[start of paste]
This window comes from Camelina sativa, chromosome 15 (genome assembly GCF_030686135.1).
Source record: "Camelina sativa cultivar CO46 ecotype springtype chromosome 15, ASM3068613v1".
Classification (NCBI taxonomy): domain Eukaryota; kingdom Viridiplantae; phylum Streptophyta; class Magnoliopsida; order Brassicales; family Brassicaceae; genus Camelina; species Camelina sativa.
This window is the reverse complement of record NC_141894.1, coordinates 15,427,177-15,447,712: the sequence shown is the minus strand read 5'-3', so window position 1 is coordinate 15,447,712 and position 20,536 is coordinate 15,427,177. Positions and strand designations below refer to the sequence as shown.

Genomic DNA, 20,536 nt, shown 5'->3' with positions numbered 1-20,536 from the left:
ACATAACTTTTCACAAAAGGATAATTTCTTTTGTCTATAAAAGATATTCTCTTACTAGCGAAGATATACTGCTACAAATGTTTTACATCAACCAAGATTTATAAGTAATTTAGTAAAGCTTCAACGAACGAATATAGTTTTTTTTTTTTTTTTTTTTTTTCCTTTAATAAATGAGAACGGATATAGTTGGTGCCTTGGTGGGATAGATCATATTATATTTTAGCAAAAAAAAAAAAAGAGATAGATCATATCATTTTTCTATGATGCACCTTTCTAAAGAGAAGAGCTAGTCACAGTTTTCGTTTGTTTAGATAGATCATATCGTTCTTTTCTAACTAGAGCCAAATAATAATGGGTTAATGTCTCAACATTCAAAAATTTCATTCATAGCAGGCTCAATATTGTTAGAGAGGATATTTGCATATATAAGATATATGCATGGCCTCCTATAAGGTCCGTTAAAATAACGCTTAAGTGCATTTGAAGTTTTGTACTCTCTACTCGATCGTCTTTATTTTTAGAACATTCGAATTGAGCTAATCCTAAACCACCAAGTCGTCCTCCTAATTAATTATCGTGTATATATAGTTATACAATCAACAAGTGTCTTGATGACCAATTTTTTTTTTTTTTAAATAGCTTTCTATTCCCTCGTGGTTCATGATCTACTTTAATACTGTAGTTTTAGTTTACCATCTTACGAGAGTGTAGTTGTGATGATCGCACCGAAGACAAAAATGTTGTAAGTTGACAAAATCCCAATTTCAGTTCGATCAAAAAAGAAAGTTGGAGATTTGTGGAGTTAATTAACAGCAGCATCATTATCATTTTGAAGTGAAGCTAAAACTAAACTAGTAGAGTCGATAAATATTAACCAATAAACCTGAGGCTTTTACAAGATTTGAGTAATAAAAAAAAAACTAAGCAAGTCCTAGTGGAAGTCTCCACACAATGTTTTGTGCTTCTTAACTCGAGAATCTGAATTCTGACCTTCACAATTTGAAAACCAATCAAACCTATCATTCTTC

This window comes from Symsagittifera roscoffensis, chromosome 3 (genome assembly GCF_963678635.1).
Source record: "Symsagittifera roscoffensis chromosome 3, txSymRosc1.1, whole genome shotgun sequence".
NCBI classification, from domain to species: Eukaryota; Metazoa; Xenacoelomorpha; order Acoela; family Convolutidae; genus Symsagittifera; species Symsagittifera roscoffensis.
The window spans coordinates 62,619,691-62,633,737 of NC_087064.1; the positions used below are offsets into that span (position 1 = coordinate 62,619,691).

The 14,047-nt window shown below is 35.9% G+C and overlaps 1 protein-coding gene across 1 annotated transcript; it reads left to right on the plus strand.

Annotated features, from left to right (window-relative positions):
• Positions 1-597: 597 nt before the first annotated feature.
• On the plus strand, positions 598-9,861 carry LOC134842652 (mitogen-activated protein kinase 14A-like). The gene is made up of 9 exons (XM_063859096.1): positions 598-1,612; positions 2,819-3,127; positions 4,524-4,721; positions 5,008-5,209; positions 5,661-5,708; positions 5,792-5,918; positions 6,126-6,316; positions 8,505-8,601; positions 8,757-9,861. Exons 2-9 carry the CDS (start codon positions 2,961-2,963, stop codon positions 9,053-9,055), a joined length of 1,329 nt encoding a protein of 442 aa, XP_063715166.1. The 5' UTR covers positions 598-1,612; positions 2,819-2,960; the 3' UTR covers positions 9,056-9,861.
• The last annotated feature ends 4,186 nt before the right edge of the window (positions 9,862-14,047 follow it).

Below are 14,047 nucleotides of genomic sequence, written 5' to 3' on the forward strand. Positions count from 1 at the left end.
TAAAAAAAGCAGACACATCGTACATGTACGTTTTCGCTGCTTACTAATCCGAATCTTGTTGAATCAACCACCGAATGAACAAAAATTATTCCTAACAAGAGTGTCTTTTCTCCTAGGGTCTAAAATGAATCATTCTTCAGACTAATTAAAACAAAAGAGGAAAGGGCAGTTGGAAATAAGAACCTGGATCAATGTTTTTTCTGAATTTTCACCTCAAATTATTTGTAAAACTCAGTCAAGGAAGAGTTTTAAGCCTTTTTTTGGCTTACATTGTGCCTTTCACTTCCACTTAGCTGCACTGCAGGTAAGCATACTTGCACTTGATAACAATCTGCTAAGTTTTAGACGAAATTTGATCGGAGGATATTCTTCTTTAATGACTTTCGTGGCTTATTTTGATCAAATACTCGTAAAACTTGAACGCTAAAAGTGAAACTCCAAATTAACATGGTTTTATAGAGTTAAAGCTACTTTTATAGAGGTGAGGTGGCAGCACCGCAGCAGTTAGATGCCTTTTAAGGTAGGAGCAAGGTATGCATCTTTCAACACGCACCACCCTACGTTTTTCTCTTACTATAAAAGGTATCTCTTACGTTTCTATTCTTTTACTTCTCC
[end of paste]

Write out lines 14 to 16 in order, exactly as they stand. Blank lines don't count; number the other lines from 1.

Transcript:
• On the plus strand, positions 598-9,861 carry LOC134842652 (mitogen-activated protein kinase 14A-like). The gene is made up of 9 exons (XM_063859096.1): positions 598-1,612; positions 2,819-3,127; positions 4,524-4,721; positions 5,008-5,209; positions 5,661-5,708; positions 5,792-5,918; positions 6,126-6,316; positions 8,505-8,601; positions 8,757-9,861. Exons 2-9 carry the CDS (start codon positions 2,961-2,963, stop codon positions 9,053-9,055), a joined length of 1,329 nt encoding a protein of 442 aa, XP_063715166.1. The 5' UTR covers positions 598-1,612; positions 2,819-2,960; the 3' UTR covers positions 9,056-9,861.
• The last annotated feature ends 4,186 nt before the right edge of the window (positions 9,862-14,047 follow it).

Below are 14,047 nucleotides of genomic sequence, written 5' to 3' on the forward strand. Positions count from 1 at the left end.